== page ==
Photoshop CC One-on-One: Fundamentals
Illustration by John Hersey

Introducing the Layers panel


From:

Photoshop CC One-on-One: Fundamentals

with Deke McClelland

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Video: Introducing the Layers panel

All right, so here's the Layers panel down here in the lower right region of the screen. If for some reason you can't see the panel, then go up to the Window menu which lists every single panel on the software and choose the Layers command. You also have a keyboard shortcut, which is the F7 key. Those of you working on a Mac may have to press the Function key that is the Fn key and the F7 key at the same time. In my case however, the Layers command has a check mark in front of it, so if I were to choose the command, I would make that panel disappear. To make it come back of course, I just go to the Window menu and choose the command again.
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  1. 38m 23s
    1. Welcome to One-on-One
      1m 51s
    2. Opening from the Windows desktop on Windows 8 (CC 2014)
      6m 16s
    3. Opening from the Windows desktop on Windows 7 or earlier (CC)
      5m 48s
    4. Opening from the Macintosh Finder
      7m 10s
    5. Opening from Photoshop or Bridge
      3m 52s
    6. Opening an image from Mini Bridge (CC)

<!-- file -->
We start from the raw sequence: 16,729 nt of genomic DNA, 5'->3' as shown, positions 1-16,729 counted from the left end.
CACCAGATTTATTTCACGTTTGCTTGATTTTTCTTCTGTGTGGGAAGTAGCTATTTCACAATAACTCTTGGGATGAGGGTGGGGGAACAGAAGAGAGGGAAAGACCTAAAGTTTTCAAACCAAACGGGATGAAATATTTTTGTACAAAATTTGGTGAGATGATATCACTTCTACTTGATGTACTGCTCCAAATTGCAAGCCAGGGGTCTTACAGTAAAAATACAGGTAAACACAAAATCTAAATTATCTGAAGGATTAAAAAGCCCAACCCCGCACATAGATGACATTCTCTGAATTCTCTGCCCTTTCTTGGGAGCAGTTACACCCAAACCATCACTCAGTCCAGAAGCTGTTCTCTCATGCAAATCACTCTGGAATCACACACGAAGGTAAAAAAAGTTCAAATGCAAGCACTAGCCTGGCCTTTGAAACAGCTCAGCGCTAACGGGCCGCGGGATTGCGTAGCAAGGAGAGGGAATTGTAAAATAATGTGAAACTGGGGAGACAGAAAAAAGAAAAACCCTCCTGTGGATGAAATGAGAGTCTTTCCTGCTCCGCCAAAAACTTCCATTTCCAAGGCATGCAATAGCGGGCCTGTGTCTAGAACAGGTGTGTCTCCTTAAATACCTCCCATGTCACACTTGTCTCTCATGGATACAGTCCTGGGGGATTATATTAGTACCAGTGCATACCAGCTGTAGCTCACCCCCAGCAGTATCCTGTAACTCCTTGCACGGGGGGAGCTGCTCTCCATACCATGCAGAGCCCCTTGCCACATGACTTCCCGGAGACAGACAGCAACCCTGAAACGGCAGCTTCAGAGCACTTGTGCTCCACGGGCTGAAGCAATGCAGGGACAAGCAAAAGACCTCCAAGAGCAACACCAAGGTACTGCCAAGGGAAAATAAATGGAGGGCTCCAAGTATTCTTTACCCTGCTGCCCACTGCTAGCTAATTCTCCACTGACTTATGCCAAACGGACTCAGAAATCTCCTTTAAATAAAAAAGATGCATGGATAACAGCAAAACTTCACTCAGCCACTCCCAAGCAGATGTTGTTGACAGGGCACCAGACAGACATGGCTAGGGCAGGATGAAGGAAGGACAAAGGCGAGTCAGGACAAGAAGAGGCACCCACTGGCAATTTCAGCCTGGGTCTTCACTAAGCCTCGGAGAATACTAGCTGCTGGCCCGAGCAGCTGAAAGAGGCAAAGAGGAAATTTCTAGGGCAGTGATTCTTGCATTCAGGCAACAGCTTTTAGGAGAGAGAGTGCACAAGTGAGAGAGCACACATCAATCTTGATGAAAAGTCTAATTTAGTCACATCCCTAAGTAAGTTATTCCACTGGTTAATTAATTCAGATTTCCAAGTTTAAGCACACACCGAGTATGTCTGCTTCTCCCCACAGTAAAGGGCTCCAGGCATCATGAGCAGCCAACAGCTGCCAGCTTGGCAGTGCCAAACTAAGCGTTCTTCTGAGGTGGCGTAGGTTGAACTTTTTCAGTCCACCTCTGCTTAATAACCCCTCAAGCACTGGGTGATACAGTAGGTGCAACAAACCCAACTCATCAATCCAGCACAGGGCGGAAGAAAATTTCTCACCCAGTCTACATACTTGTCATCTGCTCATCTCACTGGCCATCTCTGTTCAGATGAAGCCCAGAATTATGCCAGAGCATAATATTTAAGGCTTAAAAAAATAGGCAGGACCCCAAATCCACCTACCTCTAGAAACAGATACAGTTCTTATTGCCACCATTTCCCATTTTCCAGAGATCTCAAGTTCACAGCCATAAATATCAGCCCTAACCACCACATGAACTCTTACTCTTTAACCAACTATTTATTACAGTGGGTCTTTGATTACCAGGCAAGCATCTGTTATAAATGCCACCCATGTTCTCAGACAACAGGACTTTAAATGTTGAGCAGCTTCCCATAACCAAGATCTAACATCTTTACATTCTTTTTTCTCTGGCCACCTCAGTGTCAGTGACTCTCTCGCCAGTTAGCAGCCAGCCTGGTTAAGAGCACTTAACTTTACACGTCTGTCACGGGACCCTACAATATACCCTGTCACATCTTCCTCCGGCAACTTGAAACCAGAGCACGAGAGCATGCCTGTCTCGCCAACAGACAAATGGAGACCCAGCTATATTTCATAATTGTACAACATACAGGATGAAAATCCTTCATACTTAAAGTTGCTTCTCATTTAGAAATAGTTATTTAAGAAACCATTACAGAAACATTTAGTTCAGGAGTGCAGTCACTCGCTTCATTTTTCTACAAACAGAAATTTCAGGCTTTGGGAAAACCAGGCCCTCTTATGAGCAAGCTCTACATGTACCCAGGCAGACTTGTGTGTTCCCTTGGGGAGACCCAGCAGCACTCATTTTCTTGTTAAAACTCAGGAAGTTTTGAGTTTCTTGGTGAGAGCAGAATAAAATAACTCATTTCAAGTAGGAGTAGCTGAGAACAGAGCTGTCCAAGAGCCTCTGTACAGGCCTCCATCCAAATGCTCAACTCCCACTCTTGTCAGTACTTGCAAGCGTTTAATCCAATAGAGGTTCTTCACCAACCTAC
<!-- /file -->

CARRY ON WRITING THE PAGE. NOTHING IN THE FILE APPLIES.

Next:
2m 39s
    7. Opening through Camera Raw
      5m 11s
    8. Closing one image and closing all
      5m 36s
  2. 52m 47s
    1. Navigating your image
      40s
    2. The dark vs. the light interface
      6m 2s
    3. Navigating tabs and windows
      4m 32s
    4. Panels and workspaces
      6m 20s
    5. Zooming incrementally
      6m 22s
    6. Zooming continuously
      2m 43s
    7. Entering a custom zoom value
      2m 25s
    8. Scrolling and panning images
      2m 31s
    9. Rotating and resetting the view
      2m 11s
    10. Cycling between screen modes
      3m 10s
    11. Using the Navigator panel
      3m 38s
    12. Using Retina and HiDPI displays
      4m 3s
    13. Adjusting a few screen preferences
      8m 10s
  3. 1h 2m
    1. Digital imaging fundamentals
      1m 45s
    2. Image size and resolution
      6m 34s
    3. The Image Size command
      6m 9s
    4. Common resolution standards
      4m 7s
    5. Upsampling vs. real pixels
      7m 59s
    6. Changing the print size
      8m 15s
    7. Downsampling for print
      5m 14s
    8. Downsampling for email
      6m 22s
    9. The interpolation settings
      6m 40s
    10. Downsampling advice
      5m 5s